The Real Estate Council of Alberta (RECA) has won an international award for its course educating Alberta real estate professionals about radon in homes.

RECA worked with radon researcher Aaron Goodarzi of the University of Calgary’s Cumming School of Medicine to develop a module and test about radon for RECA’s 2019 Re-licensing Education Program. The course received the 2019 ARELLO Education Award, which recognizes outstanding systems and programs that contribute to the real estate industry, promote public protection and can be adapted across North America and beyond.



“Real estate professionals’ obligation to discuss radon with buyers, sellers, landlords and tenants means that every single Albertan buying, selling or leasing properties will become aware of the dangers of radon, how to take it into consideration in a purchase decision and how to test and mitigate radon,” says Joseph Fernandez, director of education programs at RECA. “Data provided by Dr. Goodarzi was timely.”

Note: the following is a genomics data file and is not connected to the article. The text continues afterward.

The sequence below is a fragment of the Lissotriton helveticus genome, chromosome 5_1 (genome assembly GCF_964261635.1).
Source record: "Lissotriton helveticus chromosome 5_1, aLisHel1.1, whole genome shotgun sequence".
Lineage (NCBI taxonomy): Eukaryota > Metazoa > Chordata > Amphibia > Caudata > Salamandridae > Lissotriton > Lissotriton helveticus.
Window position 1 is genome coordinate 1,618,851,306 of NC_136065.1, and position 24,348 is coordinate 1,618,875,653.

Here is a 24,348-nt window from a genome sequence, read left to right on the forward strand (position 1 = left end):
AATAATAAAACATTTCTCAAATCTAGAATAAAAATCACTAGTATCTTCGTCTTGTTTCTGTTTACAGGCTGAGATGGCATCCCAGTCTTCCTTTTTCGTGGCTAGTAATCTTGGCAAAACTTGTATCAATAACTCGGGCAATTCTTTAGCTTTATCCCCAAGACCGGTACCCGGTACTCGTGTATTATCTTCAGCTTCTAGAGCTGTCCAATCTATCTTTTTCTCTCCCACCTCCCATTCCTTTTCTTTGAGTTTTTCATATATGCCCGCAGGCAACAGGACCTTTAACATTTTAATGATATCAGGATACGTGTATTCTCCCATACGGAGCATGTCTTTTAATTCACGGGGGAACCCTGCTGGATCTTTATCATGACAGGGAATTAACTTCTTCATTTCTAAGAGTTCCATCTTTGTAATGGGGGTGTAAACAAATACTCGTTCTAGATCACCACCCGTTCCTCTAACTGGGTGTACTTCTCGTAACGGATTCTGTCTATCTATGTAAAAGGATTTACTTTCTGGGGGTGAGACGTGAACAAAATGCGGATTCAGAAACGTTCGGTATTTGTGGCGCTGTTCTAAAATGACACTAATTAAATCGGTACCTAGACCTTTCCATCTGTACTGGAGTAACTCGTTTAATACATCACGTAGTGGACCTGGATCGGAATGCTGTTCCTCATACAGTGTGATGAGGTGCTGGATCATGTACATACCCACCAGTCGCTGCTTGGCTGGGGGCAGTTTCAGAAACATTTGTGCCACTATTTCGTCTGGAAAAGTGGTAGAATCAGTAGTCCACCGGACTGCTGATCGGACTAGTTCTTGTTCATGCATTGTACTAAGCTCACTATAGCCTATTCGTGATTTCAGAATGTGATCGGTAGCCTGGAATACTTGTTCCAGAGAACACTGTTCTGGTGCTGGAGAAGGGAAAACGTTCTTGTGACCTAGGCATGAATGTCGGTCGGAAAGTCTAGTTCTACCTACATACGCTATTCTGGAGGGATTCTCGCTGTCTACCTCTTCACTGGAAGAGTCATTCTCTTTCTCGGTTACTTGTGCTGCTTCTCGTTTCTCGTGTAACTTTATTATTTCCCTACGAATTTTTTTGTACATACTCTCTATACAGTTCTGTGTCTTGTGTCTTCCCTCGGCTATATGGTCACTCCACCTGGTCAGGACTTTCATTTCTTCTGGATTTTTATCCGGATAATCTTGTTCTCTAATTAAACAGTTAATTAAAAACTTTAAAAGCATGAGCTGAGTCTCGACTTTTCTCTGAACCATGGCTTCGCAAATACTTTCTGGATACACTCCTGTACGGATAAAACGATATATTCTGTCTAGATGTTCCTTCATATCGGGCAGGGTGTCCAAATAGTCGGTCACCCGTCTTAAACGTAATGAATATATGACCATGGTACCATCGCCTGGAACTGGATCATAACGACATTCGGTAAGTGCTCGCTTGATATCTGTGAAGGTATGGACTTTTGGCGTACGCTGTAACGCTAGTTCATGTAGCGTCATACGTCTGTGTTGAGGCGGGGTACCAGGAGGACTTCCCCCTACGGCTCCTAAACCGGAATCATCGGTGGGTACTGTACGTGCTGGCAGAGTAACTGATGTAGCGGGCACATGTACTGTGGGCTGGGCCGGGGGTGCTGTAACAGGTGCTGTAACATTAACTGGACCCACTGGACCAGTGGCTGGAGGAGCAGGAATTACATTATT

Researchers have found one in six Western Canadian homes exceed Health Canada’s acceptable radon levels, RECA says. The researchers launched Evict Radon, an awareness campaign partly funded by the Alberta Real Estate Foundation (AREF), that encourages people to test their homes for the gas while also gathering data for medical research.

“We were delighted that RECA had the foresight to engage with our team to build their course using scientific, peer-reviewed and Canadian context information on the science of radon,” says Goodarzi. “This has enabled them to offer the real estate community of Alberta a gold-standard in education on this topic that is, to my knowledge, unmatched in Canada.”

Radon, a known carcinogen, is the second most frequent cause of lung cancer after smoking, says RECA. Scientists estimate that one Albertan per day is diagnosed with lung cancer caused by radon.

“We are happy to support Evict Radon,” says Jim Saunders, the chair of AREF’s Board of Governors.  “And we are very pleased that by educating real estate professionals, the Evict Radon project is able to reach a broader audience and help educate more Albertans on how to ensure their home is healthy.”

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